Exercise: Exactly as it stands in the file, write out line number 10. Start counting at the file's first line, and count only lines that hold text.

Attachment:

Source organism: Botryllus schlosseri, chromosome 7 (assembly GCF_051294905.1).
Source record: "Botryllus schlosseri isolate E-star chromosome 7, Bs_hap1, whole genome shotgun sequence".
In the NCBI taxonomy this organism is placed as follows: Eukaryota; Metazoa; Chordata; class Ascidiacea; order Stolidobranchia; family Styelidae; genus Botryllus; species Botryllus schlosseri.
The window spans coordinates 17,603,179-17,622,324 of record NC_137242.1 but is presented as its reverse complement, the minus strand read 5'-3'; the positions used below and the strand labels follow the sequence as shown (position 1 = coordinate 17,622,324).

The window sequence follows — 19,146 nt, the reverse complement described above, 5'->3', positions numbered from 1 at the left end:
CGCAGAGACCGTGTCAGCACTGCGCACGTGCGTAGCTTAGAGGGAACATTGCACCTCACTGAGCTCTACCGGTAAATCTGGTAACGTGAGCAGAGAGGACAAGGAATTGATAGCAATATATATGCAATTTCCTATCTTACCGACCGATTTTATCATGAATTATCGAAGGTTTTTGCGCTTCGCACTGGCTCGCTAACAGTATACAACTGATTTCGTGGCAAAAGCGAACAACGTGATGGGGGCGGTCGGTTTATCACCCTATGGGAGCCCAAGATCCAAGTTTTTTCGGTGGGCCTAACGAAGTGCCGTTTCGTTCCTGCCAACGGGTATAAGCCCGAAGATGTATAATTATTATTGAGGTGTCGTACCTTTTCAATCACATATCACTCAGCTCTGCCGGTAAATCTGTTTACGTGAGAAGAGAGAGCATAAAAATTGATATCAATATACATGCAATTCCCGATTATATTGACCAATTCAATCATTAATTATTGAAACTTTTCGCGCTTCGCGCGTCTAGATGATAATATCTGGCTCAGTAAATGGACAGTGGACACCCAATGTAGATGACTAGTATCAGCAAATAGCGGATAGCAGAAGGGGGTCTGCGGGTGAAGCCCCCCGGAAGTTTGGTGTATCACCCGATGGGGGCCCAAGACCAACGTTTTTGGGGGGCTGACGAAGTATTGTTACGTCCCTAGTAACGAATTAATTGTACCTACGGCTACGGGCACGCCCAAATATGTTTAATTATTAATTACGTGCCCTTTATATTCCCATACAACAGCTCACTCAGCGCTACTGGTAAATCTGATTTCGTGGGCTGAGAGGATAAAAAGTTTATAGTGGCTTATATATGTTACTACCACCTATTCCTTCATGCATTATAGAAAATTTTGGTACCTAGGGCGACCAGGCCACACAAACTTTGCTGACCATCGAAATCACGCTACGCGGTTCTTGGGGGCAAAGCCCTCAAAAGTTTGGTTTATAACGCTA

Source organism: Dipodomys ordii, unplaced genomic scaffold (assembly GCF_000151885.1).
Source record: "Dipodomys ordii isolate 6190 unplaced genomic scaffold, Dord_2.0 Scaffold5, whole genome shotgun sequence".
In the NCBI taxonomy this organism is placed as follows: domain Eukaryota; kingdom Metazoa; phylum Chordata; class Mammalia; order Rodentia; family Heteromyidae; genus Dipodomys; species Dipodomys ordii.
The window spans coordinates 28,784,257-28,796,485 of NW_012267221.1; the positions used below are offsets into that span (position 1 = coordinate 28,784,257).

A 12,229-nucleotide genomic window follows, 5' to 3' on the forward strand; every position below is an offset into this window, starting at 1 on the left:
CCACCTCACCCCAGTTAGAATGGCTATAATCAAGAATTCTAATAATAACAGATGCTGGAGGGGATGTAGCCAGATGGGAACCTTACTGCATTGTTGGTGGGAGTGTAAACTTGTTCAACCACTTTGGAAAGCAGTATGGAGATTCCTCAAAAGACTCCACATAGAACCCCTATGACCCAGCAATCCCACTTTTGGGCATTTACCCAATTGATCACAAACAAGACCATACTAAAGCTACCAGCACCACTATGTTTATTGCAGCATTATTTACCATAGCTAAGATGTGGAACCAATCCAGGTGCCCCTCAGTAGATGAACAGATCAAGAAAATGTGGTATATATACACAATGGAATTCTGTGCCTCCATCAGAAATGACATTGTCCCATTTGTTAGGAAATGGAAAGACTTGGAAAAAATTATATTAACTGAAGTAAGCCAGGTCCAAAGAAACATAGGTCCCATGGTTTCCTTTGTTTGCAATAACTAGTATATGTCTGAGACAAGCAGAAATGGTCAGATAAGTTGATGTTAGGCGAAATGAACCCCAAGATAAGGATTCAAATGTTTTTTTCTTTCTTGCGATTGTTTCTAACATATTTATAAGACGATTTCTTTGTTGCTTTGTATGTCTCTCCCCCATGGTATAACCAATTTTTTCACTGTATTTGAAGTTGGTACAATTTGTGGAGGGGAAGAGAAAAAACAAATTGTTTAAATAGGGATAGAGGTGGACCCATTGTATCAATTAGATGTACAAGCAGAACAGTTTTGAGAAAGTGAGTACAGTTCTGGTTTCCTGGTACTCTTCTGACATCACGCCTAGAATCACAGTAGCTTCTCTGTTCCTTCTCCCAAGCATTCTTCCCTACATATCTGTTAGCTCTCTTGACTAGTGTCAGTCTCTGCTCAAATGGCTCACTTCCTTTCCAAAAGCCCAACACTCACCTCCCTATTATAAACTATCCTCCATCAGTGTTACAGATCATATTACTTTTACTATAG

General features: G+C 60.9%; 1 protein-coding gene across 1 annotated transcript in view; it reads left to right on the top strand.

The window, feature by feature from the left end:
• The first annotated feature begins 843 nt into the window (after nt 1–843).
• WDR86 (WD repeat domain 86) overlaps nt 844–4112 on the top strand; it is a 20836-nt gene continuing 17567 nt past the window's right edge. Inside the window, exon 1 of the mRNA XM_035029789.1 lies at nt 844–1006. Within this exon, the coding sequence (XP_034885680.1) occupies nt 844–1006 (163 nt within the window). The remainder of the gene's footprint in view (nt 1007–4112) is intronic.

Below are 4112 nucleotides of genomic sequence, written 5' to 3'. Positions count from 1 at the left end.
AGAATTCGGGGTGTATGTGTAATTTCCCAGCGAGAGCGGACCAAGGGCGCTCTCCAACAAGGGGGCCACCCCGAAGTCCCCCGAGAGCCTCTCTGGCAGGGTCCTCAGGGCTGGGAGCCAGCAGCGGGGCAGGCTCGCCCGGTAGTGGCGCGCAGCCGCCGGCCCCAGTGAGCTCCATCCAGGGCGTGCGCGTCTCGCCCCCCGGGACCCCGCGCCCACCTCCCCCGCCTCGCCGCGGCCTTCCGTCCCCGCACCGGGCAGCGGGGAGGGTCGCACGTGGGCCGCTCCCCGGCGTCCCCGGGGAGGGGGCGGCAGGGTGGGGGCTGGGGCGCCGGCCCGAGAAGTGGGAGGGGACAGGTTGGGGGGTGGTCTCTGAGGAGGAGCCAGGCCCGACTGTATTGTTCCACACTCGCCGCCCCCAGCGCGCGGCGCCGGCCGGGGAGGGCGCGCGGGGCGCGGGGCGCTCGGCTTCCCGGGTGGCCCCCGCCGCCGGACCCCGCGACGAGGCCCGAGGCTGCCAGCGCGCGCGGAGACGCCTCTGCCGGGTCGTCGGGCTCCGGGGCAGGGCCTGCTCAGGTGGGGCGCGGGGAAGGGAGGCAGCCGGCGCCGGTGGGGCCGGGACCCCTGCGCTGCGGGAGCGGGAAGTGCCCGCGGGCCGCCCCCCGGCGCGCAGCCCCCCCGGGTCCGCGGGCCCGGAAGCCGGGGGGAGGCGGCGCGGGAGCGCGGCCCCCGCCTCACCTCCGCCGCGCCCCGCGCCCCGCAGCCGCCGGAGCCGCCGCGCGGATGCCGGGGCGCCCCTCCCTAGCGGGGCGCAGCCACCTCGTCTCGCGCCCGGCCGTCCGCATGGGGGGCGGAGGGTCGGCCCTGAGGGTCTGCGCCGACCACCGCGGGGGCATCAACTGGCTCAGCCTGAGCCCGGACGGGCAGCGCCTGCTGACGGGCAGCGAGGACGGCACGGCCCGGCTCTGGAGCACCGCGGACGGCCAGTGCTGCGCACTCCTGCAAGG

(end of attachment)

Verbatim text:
The window spans coordinates 28,784,257-28,796,485 of NW_012267221.1; the positions used below are offsets into that span (position 1 = coordinate 28,784,257).